Bill Davidson – Island Icon

Written by Karen Scanlon, CHA Volunteer

This article was originally published in the October 2021 Issue of Coronado Magazine. To read this article and more, click here or the button below.


Barely a step through the front entrance of the Temecula, California home of Bill Davidson and you are drawn into something special. A quick hello, no formalities, and the tour begins.

Amidst his walls of history are ten handsomely framed photos. “These belonged to Granddad. They were of his personal, first-name-basis friends. Top left is Franklin D. Roosevelt. That one is Granddad with Henry Ford and son in the Ford Building of the 1915 Panama Exposition.”

He points to Taft, Coolidge, and Pendleton. “Here’s President Woodrow Wilson, in town to speak on the League of Nations in Balboa Park in front of a crowd of 50,000. Granddad found a microphone back East somewhere and it was the first time Wilson had ever used one. There was a huge roar when all could hear. He told Granddad that it was the greatest day he’d ever had.”

So just who was this fellow to befriend such well-knowns? G. Aubrey Davidson founded the Southern Trust and Commerce Bank in 1909, and was President of San Diego Chamber of Commerce. But he offered San Diego something much longer lasting.

Bill’s grandfather proposed an exposition to celebrate the opening of the Panama Canal. It would boost San Diego’s economy. A committee was formed, and Davidson served as President of the 1915 Panama-California Exposition and as Board Chair of the 1935 California Pacific Exposition. G. Aubrey Davidson’s exposition legacy remains in the magnificent structures that highlight San Diego’s famous Balboa Park.

“Granddad was always calm, humble, and loving, especially to my grandmother. She always went first,” Bill says. “So many good memories of him, like driving to the sulfur pools in Warner Springs.”

The Davidsons all resided at Hotel del Coronado. Bill was born in La Jolla in 1929, moved to Pasadena during his elementary school years, and then transferred to Coronado High School. “The hotel was only about a third occupied back then and Granddad rented three suites at $5 a night. I lived there through high school (then off to UCLA for college).”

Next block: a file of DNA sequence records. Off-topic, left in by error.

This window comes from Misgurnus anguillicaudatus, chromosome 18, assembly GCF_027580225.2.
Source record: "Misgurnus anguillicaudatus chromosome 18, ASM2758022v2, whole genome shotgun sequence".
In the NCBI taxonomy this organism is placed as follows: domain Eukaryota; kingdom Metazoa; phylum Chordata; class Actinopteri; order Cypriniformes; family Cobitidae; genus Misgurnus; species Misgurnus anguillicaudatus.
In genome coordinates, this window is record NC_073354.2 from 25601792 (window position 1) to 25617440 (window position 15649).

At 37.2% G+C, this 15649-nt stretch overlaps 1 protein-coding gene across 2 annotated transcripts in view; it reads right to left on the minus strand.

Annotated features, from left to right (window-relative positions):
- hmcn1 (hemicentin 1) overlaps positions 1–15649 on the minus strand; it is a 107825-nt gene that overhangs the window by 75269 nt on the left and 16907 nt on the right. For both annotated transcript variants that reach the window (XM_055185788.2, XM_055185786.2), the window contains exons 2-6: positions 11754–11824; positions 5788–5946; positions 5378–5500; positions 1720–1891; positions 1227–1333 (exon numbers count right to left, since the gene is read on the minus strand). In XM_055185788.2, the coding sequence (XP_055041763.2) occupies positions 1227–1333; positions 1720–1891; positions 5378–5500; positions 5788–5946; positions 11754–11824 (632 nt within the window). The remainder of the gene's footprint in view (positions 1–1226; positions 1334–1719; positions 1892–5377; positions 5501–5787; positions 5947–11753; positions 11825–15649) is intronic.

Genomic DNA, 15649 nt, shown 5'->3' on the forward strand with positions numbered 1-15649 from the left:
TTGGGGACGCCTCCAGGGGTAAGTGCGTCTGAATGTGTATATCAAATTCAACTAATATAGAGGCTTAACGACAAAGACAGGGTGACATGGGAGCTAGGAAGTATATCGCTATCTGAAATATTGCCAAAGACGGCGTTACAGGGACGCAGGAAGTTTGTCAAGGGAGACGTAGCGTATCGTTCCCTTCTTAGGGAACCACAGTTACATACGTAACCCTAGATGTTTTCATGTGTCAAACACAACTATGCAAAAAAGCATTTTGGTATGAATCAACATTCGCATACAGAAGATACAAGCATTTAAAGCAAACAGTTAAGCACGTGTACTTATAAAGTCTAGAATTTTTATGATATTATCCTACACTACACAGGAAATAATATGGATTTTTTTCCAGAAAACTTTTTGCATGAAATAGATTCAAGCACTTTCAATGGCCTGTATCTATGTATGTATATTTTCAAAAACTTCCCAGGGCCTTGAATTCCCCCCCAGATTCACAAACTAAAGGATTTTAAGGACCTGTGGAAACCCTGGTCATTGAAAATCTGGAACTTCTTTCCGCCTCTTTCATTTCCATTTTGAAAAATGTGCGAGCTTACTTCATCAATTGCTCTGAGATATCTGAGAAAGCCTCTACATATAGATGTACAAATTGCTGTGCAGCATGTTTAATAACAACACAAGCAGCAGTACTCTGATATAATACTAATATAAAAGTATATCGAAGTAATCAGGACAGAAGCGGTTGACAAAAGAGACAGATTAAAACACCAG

Bill remembers well his first CHS football game, “A freshman walking toward the stands and here came these monstrous seniors with their big green and white uniforms, and the band was playing, I thought these guys are God to me, the most exciting thing I’d ever seen.”

At the time, Ernest Tiedemann was manager of the hotel. “I loved the sweet rolls they had. I wore Levi’s, which meant I couldn’t go in the lobby with its dress code. Funny thing, during Prohibition, society people brought all of their ‘houch’ of rare wines and whiskeys and gave it to Tiedemann to hide. In 1970, that secret storage was opened and there was all that liquor. People never came back to claim it.”

During the war years, there were no hotel vacancies anywhere. “The carrier USS Bunkerhill pilots occupied the third floor of the Del ‘til they raised too much hell and the manager moved ‘em up to fourth. Naked ladies ran in and out of rooms, and as a high school kid, I thought how wonderful, these guys know how to party!”

“Back in my high school days, we ate in the Del dining room. At wartime, Granddad would tell the maitre d’ to put the sailors’ tabs on his room. And when carriers came in from the Pacific Theater, they’d let out 30 Hell Cat bombers, gun their engines over the hotel flagpole, and the whole hotel would vibrate.”

Adult Bill went into the insurance business in 1950 through 1970, achieving lifetime membership in the Million Dollar Round Table. He also helped form Presidio Oil, which later sold.

In 1970, Bill got into agriculture in Madera, CA, planting his first field of 100 pistachio trees. “I couldn’t move the next morning.” Ultimately, he planted over 1000 acres, 350 trees per acre. The breeze pollinated those pistachios, not bees!”

“I was also the first guy to plant the Fuji apple in the Central San Joaquin Valley. We had a good market with the Japanese who preferred a sweeter apple.”

Gone are the days when a younger Bill living at Hotel del Coronado would romp on the rooftop “just for the fun of it, it no longer is a hotel for ‘newlyweds and nearly deads’.”

Coronado holds happy esteem for Bill, but he laments, “Today, the area is so crowded you can’t move; same with Hotel Del, so many tourists.” Even the beach has changed. Before the sand filled out the beach, Bill remembers waves hitting the glass of the hotel ballroom. You won’t see that today!


This article was originally published in the October 2021 Issue of Coronado Magazine. To read this article and more, click here or the button below.


More photos of Bill Davidson:

Davidson with the Fuji Apple cover he designed.
Davidson playing football for CHS

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